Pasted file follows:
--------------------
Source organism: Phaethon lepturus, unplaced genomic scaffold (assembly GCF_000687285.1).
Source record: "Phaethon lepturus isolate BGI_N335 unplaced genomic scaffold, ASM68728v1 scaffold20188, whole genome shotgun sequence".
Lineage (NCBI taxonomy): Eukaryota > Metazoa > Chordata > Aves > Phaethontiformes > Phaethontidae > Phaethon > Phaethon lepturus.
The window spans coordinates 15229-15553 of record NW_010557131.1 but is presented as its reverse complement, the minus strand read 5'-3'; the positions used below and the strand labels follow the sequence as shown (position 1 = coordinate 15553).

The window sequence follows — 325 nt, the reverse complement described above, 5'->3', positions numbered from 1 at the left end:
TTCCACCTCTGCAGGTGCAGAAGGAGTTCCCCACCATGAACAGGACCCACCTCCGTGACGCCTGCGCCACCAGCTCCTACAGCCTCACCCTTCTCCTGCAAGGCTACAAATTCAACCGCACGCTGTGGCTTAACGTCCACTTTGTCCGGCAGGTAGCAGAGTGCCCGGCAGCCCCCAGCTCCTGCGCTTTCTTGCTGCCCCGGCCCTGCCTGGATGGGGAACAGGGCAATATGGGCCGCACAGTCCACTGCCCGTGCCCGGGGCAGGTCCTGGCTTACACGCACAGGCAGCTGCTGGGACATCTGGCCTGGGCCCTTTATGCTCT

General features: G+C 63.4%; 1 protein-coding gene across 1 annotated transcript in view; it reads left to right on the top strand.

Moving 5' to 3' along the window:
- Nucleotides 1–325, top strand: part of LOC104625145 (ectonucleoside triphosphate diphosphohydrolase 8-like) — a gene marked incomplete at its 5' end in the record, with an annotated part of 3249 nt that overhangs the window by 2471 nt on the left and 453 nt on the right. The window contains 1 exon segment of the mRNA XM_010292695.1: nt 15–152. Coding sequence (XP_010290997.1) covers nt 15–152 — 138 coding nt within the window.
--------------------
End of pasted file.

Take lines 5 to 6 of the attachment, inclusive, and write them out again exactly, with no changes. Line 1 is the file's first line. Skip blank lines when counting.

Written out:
The window sequence follows — 325 nt, the reverse complement described above, 5'->3', positions numbered from 1 at the left end:
TTCCACCTCTGCAGGTGCAGAAGGAGTTCCCCACCATGAACAGGACCCACCTCCGTGACGCCTGCGCCACCAGCTCCTACAGCCTCACCCTTCTCCTGCAAGGCTACAAATTCAACCGCACGCTGTGGCTTAACGTCCACTTTGTCCGGCAGGTAGCAGAGTGCCCGGCAGCCCCCAGCTCCTGCGCTTTCTTGCTGCCCCGGCCCTGCCTGGATGGGGAACAGGGCAATATGGGCCGCACAGTCCACTGCCCGTGCCCGGGGCAGGTCCTGGCTTACACGCACAGGCAGCTGCTGGGACATCTGGCCTGGGCCCTTTATGCTCT